Business Lifestyles: Could office working become a thing of the past?

Jane Cattermole of Bay Tree VA in her shepherd hut workplace

Jane Cattermole of Bay Tree VA in her shepherd hut workplace - Credit: Archant

A skiver’s paradise or a more productive way of working? ANNABELLE DICKSON and SARAH CHAMBERS ask why more of us are working from home or in collaborative work spaces, as a new report signals the decline of a traditional nine to five office.

London Mayor Boris Johnson famously dubbed home working a “skiver’s paradise” claiming most people sit and gorge on cheese from the fridge.

But with more than 15% of people in the East of England now working from their home - the third highest region in the UK - and the number showing a big rise, will this be the way of the future?

According to a new report by PwC, only 14% of UK workers want to work in a traditional office environment in the future.

Of the people it questioned, one in five said they want to work in a “virtual” place where they can log on from any location or use “collaborative work spaces”.


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Jon Andrews, UK HR Consulting leader at PwC, said it was clear from its research that traditional nine to five office working could soon become consigned to history for many workers.

“People feel strongly that they no longer want to work within the constraints of the typical office environment and advances in technology mean that workers no longer have to be shackled to their desks,” he said.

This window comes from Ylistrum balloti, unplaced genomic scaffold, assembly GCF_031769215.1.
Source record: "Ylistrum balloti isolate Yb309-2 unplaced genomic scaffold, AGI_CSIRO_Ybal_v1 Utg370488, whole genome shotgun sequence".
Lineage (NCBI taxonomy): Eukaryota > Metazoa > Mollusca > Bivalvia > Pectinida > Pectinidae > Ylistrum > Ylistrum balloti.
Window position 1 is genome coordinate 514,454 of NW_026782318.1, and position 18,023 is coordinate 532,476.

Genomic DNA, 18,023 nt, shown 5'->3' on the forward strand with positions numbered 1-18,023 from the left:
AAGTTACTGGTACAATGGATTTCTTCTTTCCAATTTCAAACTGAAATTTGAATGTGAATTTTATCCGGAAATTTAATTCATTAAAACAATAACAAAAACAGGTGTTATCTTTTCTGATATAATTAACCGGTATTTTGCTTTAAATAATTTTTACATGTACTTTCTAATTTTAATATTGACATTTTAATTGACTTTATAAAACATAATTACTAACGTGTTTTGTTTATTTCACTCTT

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“We predict that many organisations will embrace these changes in employee working preferences and use them to their own advantage. We could easily see the rise of organisations that have a core team that embodies the philosophy and values of the company, but the rest of the workforce is not fixed and come in and out on a project-by-project basis.

“These companies will make extensive use of technology to run their businesses, coordinate a largely external workforce and support their relationships with third parties.”

Enterprise agency Nwes says it has plans to open a number of new “creative and collaborative” spaces in Suffolk and north Essex to help home-workers, starts-ups and visiting business people.

It is working with leading design agencies and borrowing ideas piloted at key locations worldwide to carry out a programme at its properties, starting in Ipswich and Bury St Edmunds.

These will include spaces designed to boost creativity and include essential business requirements such as superfast broadband, supported by its business advisers and trainers.

Nwes chief executive Kevin Horne said: “Whilst there is plenty of office space in the area it is usually designed for traditional companies such as lawyers, accountants etc who require desks, filing and private offices. Our intention is to capture the creativity that exists and harness this rather than stifle it.

“As such we will encourage collaboration, have few walls and utilise design to enable business people to use their imagination and grow as opposed to just process information.”

The centres will have recreational facilities such as a table football area along with an arcade area to allow people to work and play together.

“The business world is changing and whilst a start up can be born in a bedroom, to thrive and flourish it requires the nourishment provided by a creative space populated with fellow creative people. Nwes aims to provide that throughout the area,” said Mr Horne.

Among the East Anglian businesses to have embraced home working is Bay Tree VA, which employs nine staff, providing a virtual assistant service to businesses, and has chosen to base itself in a rural shepherd hut on a farm at Felsham, near Bury St Edmunds.